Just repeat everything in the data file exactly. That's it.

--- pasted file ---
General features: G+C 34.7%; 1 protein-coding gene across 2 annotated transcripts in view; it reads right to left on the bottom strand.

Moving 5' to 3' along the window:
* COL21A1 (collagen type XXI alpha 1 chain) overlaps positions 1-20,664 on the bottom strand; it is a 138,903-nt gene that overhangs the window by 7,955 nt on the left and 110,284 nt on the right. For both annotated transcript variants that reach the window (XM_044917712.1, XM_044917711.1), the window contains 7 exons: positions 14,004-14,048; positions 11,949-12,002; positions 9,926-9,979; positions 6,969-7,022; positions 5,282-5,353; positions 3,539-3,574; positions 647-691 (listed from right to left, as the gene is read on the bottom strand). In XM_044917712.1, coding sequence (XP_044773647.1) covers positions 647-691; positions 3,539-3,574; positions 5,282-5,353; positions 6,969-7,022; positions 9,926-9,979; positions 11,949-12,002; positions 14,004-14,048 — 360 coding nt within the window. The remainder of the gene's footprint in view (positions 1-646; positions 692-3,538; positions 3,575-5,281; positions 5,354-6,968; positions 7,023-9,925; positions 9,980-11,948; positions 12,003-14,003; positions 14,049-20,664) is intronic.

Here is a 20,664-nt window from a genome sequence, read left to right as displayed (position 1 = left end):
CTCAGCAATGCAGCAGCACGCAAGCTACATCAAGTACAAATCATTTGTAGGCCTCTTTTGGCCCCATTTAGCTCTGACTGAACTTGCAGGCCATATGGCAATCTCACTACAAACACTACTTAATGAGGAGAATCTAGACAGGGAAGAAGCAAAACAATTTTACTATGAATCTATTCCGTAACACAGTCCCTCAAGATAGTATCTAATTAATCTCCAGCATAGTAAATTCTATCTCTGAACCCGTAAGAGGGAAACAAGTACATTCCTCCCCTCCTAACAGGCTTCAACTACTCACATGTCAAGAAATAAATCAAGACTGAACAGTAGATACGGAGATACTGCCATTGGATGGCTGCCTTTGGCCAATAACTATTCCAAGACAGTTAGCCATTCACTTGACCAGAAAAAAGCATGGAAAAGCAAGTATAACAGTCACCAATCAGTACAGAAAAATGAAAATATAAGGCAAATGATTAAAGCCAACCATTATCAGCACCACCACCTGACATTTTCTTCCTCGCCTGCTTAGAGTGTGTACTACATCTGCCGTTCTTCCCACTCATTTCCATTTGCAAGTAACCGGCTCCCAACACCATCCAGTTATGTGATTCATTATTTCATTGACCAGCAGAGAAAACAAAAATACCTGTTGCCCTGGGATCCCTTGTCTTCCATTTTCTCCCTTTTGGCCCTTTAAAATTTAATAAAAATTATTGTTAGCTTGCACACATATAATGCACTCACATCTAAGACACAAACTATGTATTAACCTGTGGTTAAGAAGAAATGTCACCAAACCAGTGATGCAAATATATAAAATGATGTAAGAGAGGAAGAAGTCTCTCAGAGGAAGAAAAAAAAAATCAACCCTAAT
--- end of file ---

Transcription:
General features: G+C 34.7%; 1 protein-coding gene across 2 annotated transcripts in view; it reads right to left on the bottom strand.

Moving 5' to 3' along the window:
* COL21A1 (collagen type XXI alpha 1 chain) overlaps positions 1-20,664 on the bottom strand; it is a 138,903-nt gene that overhangs the window by 7,955 nt on the left and 110,284 nt on the right. For both annotated transcript variants that reach the window (XM_044917712.1, XM_044917711.1), the window contains 7 exons: positions 14,004-14,048; positions 11,949-12,002; positions 9,926-9,979; positions 6,969-7,022; positions 5,282-5,353; positions 3,539-3,574; positions 647-691 (listed from right to left, as the gene is read on the bottom strand). In XM_044917712.1, coding sequence (XP_044773647.1) covers positions 647-691; positions 3,539-3,574; positions 5,282-5,353; positions 6,969-7,022; positions 9,926-9,979; positions 11,949-12,002; positions 14,004-14,048 — 360 coding nt within the window. The remainder of the gene's footprint in view (positions 1-646; positions 692-3,538; positions 3,575-5,281; positions 5,354-6,968; positions 7,023-9,925; positions 9,980-11,948; positions 12,003-14,003; positions 14,049-20,664) is intronic.

Here is a 20,664-nt window from a genome sequence, read left to right as displayed (position 1 = left end):
CTCAGCAATGCAGCAGCACGCAAGCTACATCAAGTACAAATCATTTGTAGGCCTCTTTTGGCCCCATTTAGCTCTGACTGAACTTGCAGGCCATATGGCAATCTCACTACAAACACTACTTAATGAGGAGAATCTAGACAGGGAAGAAGCAAAACAATTTTACTATGAATCTATTCCGTAACACAGTCCCTCAAGATAGTATCTAATTAATCTCCAGCATAGTAAATTCTATCTCTGAACCCGTAAGAGGGAAACAAGTACATTCCTCCCCTCCTAACAGGCTTCAACTACTCACATGTCAAGAAATAAATCAAGACTGAACAGTAGATACGGAGATACTGCCATTGGATGGCTGCCTTTGGCCAATAACTATTCCAAGACAGTTAGCCATTCACTTGACCAGAAAAAAGCATGGAAAAGCAAGTATAACAGTCACCAATCAGTACAGAAAAATGAAAATATAAGGCAAATGATTAAAGCCAACCATTATCAGCACCACCACCTGACATTTTCTTCCTCGCCTGCTTAGAGTGTGTACTACATCTGCCGTTCTTCCCACTCATTTCCATTTGCAAGTAACCGGCTCCCAACACCATCCAGTTATGTGATTCATTATTTCATTGACCAGCAGAGAAAACAAAAATACCTGTTGCCCTGGGATCCCTTGTCTTCCATTTTCTCCCTTTTGGCCCTTTAAAATTTAATAAAAATTATTGTTAGCTTGCACACATATAATGCACTCACATCTAAGACACAAACTATGTATTAACCTGTGGTTAAGAAGAAATGTCACCAAACCAGTGATGCAAATATATAAAATGATGTAAGAGAGGAAGAAGTCTCTCAGAGGAAGAAAAAAAAAATCAACCCTAAT